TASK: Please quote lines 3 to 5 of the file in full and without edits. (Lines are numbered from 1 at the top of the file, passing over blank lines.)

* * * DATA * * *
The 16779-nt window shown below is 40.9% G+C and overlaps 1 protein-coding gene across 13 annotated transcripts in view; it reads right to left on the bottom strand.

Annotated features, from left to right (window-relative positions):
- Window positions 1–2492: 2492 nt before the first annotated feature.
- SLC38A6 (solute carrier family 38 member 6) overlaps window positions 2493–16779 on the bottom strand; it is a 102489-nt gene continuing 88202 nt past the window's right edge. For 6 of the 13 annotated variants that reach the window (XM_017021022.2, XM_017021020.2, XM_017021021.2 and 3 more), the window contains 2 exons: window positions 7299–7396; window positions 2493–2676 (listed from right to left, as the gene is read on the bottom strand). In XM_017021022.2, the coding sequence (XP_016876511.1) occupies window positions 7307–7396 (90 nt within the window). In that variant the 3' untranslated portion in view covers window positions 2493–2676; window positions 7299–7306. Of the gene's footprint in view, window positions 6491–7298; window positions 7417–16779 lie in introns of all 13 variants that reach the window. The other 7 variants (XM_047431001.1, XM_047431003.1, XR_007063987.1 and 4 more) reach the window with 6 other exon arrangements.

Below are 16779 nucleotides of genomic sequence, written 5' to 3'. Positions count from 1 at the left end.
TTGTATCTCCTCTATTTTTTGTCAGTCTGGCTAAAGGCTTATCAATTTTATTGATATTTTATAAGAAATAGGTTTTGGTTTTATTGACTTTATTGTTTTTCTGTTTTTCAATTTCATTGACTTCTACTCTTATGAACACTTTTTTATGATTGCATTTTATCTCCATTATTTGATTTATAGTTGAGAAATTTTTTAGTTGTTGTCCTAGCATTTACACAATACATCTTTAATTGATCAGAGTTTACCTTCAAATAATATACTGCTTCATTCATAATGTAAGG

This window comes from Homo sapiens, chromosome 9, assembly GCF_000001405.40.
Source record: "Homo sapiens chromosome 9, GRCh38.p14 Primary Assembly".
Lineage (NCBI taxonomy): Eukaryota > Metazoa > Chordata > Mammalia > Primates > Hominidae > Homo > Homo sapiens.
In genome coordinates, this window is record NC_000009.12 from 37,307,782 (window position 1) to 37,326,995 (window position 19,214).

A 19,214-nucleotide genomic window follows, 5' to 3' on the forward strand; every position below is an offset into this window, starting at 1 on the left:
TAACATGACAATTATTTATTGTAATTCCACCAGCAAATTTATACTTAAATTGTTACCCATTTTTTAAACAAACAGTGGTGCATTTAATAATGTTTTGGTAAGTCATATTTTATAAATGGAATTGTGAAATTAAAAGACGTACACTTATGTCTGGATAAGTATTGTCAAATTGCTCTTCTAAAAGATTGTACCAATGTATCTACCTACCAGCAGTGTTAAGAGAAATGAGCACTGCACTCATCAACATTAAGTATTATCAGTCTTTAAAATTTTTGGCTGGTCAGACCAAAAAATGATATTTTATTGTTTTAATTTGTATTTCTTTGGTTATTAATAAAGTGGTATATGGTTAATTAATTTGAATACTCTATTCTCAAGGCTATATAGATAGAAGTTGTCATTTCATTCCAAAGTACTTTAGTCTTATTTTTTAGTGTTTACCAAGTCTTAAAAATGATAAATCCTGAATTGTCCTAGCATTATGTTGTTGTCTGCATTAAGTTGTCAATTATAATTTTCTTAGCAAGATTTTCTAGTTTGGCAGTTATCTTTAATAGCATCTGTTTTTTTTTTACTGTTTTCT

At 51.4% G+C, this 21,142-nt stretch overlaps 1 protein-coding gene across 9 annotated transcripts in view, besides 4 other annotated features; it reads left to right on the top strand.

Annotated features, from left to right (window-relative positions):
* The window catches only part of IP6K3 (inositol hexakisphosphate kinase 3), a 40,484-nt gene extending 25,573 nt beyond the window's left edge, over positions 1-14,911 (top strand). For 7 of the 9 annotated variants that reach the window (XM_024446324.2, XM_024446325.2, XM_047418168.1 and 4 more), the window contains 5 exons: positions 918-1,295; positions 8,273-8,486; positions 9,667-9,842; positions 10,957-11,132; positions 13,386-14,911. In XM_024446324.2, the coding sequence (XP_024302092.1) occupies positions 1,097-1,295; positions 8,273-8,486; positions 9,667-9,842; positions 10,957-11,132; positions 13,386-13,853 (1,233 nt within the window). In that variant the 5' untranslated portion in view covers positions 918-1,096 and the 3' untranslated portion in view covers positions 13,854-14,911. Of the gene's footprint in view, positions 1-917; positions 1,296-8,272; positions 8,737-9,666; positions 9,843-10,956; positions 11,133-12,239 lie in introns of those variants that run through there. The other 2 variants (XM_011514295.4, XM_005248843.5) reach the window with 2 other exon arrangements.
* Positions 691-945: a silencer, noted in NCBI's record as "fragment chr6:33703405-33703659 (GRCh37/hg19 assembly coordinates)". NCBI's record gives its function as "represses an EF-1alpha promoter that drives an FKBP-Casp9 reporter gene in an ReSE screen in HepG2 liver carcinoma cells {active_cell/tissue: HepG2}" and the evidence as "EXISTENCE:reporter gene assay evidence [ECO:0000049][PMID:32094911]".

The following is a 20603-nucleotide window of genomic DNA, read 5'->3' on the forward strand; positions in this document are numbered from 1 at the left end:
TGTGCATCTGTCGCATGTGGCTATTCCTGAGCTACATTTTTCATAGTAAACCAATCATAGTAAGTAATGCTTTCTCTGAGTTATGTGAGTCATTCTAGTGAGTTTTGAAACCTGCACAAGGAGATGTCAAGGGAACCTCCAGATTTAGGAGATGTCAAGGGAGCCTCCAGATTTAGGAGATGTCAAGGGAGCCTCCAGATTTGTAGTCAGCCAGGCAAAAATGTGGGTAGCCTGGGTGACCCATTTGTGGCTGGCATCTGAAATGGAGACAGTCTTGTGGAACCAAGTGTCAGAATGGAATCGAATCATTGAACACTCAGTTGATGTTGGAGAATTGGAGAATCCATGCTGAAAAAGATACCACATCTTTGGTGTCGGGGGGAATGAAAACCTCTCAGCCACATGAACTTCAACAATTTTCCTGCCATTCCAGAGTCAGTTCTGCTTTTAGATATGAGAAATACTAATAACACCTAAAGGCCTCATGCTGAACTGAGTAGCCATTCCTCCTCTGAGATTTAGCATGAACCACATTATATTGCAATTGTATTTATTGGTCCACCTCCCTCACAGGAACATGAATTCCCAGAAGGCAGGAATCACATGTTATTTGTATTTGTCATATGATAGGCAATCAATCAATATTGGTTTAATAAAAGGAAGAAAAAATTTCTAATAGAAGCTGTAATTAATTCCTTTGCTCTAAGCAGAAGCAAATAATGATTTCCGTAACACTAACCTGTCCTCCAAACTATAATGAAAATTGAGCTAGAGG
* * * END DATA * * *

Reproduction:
- Window positions 1–2492: 2492 nt before the first annotated feature.
- SLC38A6 (solute carrier family 38 member 6) overlaps window positions 2493–16779 on the bottom strand; it is a 102489-nt gene continuing 88202 nt past the window's right edge. For 6 of the 13 annotated variants that reach the window (XM_017021022.2, XM_017021020.2, XM_017021021.2 and 3 more), the window contains 2 exons: window positions 7299–7396; window positions 2493–2676 (listed from right to left, as the gene is read on the bottom strand). In XM_017021022.2, the coding sequence (XP_016876511.1) occupies window positions 7307–7396 (90 nt within the window). In that variant the 3' untranslated portion in view covers window positions 2493–2676; window positions 7299–7306. Of the gene's footprint in view, window positions 6491–7298; window positions 7417–16779 lie in introns of all 13 variants that reach the window. The other 7 variants (XM_047431001.1, XM_047431003.1, XR_007063987.1 and 4 more) reach the window with 6 other exon arrangements.

Below are 16779 nucleotides of genomic sequence, written 5' to 3'. Positions count from 1 at the left end.